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This post is for users of Google Alerts who feel frustrated by its inconsistency, its lack of social media penetration, or its limited integration options.

Photo by Mitchell Luo on Unsplash

This post was inspired by Plausible’s Why you should stop using Google Analytics.

This is Google Alerts:


My current customer has what we call “configuration sprawl”: many types of configuration supporting many different environments living in many different places. They have hundreds of environments supporting a suite of applications, each supported by a diverse collection of infrastructure and release tools. The configuration supporting these environments is being duplicated across components and stored in many different ways which means that updating something as simple as a server credential is extremely risky. Below is a high-level overview of the problem and how I’m tackling it.

The Problem

My initial goal was small: Automate smoketests. The customer was manually running…


Software development is tough, but software delivery is tougher. Development is just the tip of the iceberg; delivery involves coordination between people across testing, QA, UI/UX, product management, project management, database administration, architecture, business analysis, infrastructure, and of course — the end users of the software you’re building. Figuring out how to orchestrate software delivery across these roles in a manner that maximizes your team’s ROI is what DevOps is all about. Maximizing ROI means reducing costs while increasing value. This can be achieved through:

  • Simplifying the processes that bring your products to your users. …


GuardMyPad is a web application that allows you to turn the devices you already own into a home security solution. This means you can use any of the following to remotely monitor your space:

  • Your old Android Phone
  • Your spare laptop
  • Your old desktop computer
  • Your Chromebook
  • Soon: Your iOS devices

This is really exciting because it significantly reduces the cost of security setup. You can now secure and monitor your space as easily as you can watch Netflix — no installations, no phonecalls, no shipping hardware. …


WebRTC is exciting technology. It’s lowering the cost of communications by equipping browsers with peer-to-peer technology that supports voice and video transmission without the overhead of VoIP hardware and its integration costs.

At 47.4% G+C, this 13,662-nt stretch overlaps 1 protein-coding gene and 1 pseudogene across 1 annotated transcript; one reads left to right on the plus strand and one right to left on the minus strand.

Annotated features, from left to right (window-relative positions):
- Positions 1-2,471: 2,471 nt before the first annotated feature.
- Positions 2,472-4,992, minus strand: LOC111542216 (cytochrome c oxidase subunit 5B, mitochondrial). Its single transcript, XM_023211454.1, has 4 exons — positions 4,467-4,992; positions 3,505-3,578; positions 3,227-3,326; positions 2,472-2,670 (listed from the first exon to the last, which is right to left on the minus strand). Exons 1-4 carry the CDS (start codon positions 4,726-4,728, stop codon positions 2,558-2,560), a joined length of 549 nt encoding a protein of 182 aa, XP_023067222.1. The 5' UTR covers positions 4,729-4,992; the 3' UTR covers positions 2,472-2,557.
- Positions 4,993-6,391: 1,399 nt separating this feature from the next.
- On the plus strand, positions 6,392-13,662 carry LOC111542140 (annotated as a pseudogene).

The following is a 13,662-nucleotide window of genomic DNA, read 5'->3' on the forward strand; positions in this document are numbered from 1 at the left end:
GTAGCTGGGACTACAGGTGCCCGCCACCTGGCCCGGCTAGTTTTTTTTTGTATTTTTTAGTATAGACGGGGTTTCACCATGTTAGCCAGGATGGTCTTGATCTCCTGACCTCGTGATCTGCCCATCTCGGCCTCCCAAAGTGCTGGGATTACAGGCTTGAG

I wanted to get my feet wet with WebRTC; I learn by building so I decided to apply the technology to the home security domain. The result: GuardMyPad.com.

GuardMyPad is a web application that allows you to repurpose the devices you already own into a free home security solution.

My mission was to offer a beautiful, easy-to-use, free core product that offers the following:

  • Cross-platform support
  • A dead-simple…

One of my apps uses Markdown for content editing, just like StackOverflow. Fortunately, the folks over at SO decided to open-source their code for that feature set. It’s broken into two parts:

  1. MarkdownSharp: Serverside markdown compiler
  2. Pagedown: Clientside markdown converter/preview generator

So, why do we need both of these?

Well, you could just stick with pagedown, store the markdown in your server, and serve the markdown back up to browsers for them to render every time they load some markdowned content. But there are a few problems with this:

  1. Search engines won’t see the content since they don’t run the…


In summary: Start with EF when you need to remain nimble. Move to Dapper when you’re ready to commit to your business logic and optimize performance.

Entity Framework vs Dapper. Which do you pick?

Entity Framework and other ORMs are convenient, but they come with a catch. Performance isn’t all that great if you’re comparing them to raw SQL due to the costs of abstraction.

Dapper might not be as accessible, but it’s a step away from stored procedures in terms of performance and a couple steps away from ORMs in terms of developer experience (you have to know a…


Busting cache in MVC is pretty easy stuff — just leverage .NET MVC bundling to detect changes and append a unique identifier to your bundles.

Things get trickier when users aren’t always refreshing though. Consider the following scenario:

  1. Frank visits FStop.fm and downloads the FStop v1.0 SPA from your site to his browser. He uses it nonstop without refreshing his browser because your app is awesome.
  2. You ship an update, FStop v1.1.
  3. Frank hasn’t refreshed his browser in a year because he’s been glued to FStop.
  4. Frank’s v1.0 client-side code makes a request to v1.1 API endpoints, which are delivering…

One of my colleagues fell in love with this photo gallery: Gamma Gallery

It uses the device width to determine which images to load to achieve a fluid, responsive, mobile-friendly image grid. Cool stuff. But it requires that seven different sizes be available for each image. For him, that meant manually resizing around 100 photos, or trying to find a tool that could do it. We couldn’t find anything so I created a script for it.

If you look at the plugin, it requires the following:

<ul class="gamma-gallery"> 
<li>
<div data-alt="img01"…


Release Management brings a lot to the table as far as DevOps go. Automating and controlling your releases is hairy business; this tool takes a swing at making it easy. While the original on-prem product is a bit rough around the edges, it’s good enough that we use it for my current customer — a school district serving almost a million students.

One feature of Release Management is Tokenization. This is an alternative to Web.config transforms and allows you to leverage Release Manager’s component paradigm to — in its most common use-case — define web.config …

Mick B

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